A Republican newcomer is campaigning on the need to tackle rising crime and boost support for law enforcement in his bid to run a Democratic seat red in Colorado in November.
Joe O’Dea, 60, said he wants to get tough on crime in his state, citing his experience as the son of a police officer. Mr. O’Dea’s father, Edward “Doc” O’Dea, was a Denver police officer.
Mr O’Dea, a construction company owner, said part of his stance to bolster security in Colorado is to support law enforcement as officers retire and resign at high levels in the state and elsewhere.
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“We have to support our police. When people demoralize the police, it touches me to have my father as a cop,” Mr O’Dea said. “A lot of Democrats in Colorado haven’t used their votes [to support police]and that’s why we are where we are right now with the increase in crime.
O’Dea’s concerns about crime come as cities across the country face a surge in violence.
Denver’s violent crime rate in 2021 hit the highest recorded in the city since 1994, with 928 crimes per 100,000 residents.
Mr. O’Dea was the first Republican to secure a spot in Colorado’s June 28 primary in the race to challenge Democratic Senator Michael Bennet in November.
Candidates running for statewide office in Colorado must receive support from at least 30% of state delegates to qualify for the ballot.
Colorado Republicans voted earlier this month to advance state Rep. Ron Hanks for the primary. Mr Hanks came forward claiming former President Donald Trump was the real winner of the 2020 election.
Mr. Hanks’ ascension ended bids from five other GOP candidates who hoped to secure a spot on the ballot but could not garner enough support from delegates.
Mr. O’Dea opted to collect petition signatures to be on the ballot, instead of going through the state assembly. He is focusing his campaign on economic and social issues, rather than Mr. Trump and the 2020 election.
In addition to reducing crime, Mr. O’Dea wants to strengthen schools and infrastructure, reduce taxes and mitigate the costs of inflation.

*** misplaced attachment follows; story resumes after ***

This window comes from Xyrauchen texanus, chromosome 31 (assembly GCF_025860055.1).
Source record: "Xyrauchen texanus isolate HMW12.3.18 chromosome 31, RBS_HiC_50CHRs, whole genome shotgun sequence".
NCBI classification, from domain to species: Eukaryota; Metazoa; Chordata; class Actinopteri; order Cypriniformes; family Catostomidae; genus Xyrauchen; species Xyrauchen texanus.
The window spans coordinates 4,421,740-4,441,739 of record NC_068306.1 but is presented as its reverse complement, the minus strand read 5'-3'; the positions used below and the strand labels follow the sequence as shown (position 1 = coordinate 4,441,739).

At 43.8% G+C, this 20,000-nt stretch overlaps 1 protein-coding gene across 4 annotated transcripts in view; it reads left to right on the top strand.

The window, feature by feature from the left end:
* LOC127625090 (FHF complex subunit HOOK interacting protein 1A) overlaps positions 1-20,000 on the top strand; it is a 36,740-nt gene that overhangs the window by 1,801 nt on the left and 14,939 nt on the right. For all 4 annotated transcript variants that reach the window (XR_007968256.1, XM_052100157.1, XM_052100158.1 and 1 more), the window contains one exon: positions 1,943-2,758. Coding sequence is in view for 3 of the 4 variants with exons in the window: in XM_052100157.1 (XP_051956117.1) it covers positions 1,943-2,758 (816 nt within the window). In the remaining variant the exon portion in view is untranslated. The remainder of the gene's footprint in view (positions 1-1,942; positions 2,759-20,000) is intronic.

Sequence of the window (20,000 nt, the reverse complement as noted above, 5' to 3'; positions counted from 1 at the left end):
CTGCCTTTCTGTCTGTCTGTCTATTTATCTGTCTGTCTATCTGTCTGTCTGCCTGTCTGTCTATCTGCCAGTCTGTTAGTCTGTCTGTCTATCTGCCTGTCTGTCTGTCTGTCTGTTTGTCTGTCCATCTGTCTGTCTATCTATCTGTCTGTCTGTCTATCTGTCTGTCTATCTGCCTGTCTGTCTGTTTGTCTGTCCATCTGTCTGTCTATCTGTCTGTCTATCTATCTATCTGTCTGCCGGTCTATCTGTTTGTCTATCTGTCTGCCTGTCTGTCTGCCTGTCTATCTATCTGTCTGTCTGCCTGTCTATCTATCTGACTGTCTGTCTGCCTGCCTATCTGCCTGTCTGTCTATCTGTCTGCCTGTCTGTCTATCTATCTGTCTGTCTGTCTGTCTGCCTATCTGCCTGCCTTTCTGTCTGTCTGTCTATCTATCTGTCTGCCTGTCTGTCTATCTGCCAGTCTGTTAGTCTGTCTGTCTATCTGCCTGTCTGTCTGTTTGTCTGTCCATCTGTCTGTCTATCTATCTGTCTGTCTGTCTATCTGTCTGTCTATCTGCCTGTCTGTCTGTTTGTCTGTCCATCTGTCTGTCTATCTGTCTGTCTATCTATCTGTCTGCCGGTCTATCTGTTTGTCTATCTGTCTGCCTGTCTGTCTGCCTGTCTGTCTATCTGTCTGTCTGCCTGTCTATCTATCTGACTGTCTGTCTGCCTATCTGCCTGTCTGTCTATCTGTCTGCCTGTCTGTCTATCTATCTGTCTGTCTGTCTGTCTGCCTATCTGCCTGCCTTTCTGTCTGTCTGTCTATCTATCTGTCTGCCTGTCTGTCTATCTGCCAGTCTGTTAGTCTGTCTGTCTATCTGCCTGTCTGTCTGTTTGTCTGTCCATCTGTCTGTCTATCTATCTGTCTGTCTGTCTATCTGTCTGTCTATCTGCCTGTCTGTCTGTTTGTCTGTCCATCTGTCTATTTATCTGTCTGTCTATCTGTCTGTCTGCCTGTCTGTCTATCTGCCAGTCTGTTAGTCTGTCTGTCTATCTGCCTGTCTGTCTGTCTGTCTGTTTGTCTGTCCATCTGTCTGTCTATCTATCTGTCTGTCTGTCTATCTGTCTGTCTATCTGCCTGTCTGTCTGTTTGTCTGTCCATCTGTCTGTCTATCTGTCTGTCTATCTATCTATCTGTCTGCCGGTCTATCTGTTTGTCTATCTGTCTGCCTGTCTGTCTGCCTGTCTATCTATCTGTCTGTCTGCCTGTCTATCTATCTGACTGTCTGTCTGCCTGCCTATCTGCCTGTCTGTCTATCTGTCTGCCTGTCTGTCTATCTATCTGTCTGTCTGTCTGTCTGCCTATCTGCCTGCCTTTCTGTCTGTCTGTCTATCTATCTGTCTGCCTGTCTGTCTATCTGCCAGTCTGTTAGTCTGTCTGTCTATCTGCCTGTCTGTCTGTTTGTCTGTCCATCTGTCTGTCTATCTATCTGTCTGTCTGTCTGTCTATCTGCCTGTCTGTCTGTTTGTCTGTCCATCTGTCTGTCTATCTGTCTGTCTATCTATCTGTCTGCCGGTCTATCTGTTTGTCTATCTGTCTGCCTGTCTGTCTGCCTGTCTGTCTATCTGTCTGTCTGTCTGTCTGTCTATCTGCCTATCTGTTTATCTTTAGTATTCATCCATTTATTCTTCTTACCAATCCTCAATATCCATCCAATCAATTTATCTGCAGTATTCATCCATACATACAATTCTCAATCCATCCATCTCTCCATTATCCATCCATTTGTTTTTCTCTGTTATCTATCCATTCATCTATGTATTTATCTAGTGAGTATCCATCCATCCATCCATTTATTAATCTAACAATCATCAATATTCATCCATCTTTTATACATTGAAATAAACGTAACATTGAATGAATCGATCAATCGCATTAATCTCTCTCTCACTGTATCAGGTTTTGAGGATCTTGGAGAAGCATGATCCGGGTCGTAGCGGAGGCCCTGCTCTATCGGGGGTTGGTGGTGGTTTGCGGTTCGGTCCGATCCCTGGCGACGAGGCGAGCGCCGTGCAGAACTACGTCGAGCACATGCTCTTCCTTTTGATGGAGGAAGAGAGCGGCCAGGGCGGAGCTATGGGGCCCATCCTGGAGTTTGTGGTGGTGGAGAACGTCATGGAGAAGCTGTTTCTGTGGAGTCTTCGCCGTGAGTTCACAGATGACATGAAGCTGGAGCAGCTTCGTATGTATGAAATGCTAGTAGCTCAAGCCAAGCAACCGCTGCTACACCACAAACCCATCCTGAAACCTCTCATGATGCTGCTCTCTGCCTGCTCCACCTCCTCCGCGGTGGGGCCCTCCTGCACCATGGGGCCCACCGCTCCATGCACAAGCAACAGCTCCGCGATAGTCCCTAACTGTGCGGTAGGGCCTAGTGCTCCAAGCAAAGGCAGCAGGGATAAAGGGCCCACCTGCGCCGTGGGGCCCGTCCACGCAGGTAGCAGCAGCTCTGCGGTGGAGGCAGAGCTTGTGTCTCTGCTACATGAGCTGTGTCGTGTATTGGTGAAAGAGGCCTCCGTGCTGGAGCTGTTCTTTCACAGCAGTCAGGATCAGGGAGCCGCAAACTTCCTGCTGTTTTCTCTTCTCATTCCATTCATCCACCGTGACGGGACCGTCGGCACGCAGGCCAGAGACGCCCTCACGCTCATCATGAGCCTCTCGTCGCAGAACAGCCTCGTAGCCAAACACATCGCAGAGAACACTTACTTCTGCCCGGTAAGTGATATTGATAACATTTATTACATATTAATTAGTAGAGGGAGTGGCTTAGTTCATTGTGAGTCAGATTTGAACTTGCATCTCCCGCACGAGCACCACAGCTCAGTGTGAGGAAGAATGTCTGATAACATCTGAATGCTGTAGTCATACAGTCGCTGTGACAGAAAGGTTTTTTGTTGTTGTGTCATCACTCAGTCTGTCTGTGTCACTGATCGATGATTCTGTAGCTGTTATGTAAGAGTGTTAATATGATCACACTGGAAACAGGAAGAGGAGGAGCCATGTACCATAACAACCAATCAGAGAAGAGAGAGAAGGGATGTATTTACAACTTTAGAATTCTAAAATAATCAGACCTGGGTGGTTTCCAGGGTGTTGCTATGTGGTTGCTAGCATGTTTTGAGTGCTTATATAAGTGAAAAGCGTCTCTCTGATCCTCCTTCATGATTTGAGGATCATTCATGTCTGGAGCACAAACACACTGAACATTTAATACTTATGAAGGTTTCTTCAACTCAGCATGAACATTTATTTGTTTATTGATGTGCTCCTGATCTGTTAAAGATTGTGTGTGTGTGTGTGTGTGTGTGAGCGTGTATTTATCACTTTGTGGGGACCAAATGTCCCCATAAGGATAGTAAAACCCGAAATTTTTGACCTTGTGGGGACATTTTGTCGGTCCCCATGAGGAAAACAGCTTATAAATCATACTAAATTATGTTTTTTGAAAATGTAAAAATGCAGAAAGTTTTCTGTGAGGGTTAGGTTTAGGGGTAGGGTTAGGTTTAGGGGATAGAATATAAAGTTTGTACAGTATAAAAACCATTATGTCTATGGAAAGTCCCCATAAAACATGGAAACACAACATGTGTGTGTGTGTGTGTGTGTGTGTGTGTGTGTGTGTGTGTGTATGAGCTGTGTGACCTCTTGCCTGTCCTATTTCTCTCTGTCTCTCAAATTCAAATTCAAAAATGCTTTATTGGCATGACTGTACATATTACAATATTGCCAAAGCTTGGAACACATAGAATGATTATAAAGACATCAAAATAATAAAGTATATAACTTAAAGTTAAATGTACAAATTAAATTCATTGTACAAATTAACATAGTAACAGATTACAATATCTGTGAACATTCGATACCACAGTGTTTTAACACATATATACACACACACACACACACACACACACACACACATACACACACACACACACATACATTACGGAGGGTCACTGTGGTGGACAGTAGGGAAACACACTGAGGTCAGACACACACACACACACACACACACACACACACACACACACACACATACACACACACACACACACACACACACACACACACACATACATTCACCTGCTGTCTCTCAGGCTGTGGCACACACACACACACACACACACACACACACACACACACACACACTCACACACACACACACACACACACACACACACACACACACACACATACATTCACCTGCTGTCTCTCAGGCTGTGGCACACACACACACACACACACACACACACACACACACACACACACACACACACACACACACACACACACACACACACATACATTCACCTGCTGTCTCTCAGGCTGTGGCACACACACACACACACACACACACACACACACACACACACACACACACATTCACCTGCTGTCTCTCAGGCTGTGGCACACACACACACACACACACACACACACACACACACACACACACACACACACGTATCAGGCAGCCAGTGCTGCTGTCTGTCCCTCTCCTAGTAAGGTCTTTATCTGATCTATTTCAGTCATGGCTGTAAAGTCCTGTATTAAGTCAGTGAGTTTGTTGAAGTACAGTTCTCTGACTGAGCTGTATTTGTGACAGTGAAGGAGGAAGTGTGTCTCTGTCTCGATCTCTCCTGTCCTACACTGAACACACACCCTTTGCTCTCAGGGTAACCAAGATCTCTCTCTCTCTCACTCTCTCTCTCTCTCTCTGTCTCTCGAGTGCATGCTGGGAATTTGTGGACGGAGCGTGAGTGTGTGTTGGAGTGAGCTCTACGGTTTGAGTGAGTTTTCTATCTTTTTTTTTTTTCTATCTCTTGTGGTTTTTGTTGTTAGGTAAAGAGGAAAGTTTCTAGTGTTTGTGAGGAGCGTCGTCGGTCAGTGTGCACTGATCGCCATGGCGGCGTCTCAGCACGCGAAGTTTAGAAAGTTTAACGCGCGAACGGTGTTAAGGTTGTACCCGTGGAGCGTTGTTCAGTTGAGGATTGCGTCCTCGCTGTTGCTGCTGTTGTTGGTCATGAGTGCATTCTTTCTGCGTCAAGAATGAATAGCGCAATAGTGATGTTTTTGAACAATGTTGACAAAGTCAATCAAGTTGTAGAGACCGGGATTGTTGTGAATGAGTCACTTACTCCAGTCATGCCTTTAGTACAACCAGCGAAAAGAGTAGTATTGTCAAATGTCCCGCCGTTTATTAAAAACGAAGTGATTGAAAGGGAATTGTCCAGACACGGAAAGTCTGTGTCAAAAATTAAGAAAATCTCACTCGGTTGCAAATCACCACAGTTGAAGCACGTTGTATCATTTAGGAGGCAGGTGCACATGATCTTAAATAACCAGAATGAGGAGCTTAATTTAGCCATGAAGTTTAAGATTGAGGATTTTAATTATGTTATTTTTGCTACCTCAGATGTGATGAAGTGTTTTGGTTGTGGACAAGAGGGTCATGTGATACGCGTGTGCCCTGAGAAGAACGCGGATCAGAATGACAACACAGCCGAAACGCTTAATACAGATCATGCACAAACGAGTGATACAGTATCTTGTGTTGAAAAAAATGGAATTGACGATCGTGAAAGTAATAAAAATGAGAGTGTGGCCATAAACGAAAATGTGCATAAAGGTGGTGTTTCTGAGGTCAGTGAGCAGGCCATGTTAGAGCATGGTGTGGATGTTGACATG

Although election forecasters view Colorado’s Senate race as favoring Democrats, O’Dea said there could be a hidden backlash among voters frustrated with the economy and other issues that have eroded the support for Democrats and the Biden administration.
“Some of the policies put in place by the Democrats are causing a rebellion,” Mr O’Dea said. “Some people are fed up. They don’t need more government in their life. We no longer need help.
Mr. Bennet is seeking a third full term this year. The Democrat was appointed by the governor at the time. Bill Ritter in 2009 to replace Senator Ken Salazar, who left the post to serve as Secretary of the Interior under former President Barack Obama.
Mr. Bennett won a full term a year later and went on a brief presidential run in 2020. The incumbent has raised nearly $7 million, with more than $3 million in campaign money on hand.
The Democrat, however, is the only incumbent senator who refuses donations from corporate political action committees and federal lobbyists, according to his campaign.
Mr. Bennet’s campaign website says he plans to continue delivering for Coloradans, citing his work on climate change, COVID relief and the fight against child poverty, as well as his bipartisanship.
“Through his years in the Senate, Michael has built a reputation for listening to Coloradians by letting their needs guide his agenda in Washington and for working with Republicans and Democrats to address Colorado’s greatest challenges and our country,” he said.
Colorado Democrats have accused the Republican of once financially supporting Mr Bennett, as well as fellow Colorado Democratic senator John Hickenlooper.
“Joe O’Dea will pursue Ron Hanks in a costly and unpleasant Republican Senate primary centered on Trump and the denial of the election. As a candidate, O’Dea plays politics and attacks Democrats, but that won’t erase his long history of donating to Michael Bennet and John Hickenlooper,” said Colorado Democratic Party spokesman Nico Delgado.
Cook’s nonpartisan political report upgraded that race from “solid Democrat” to “probable Democrat” in February.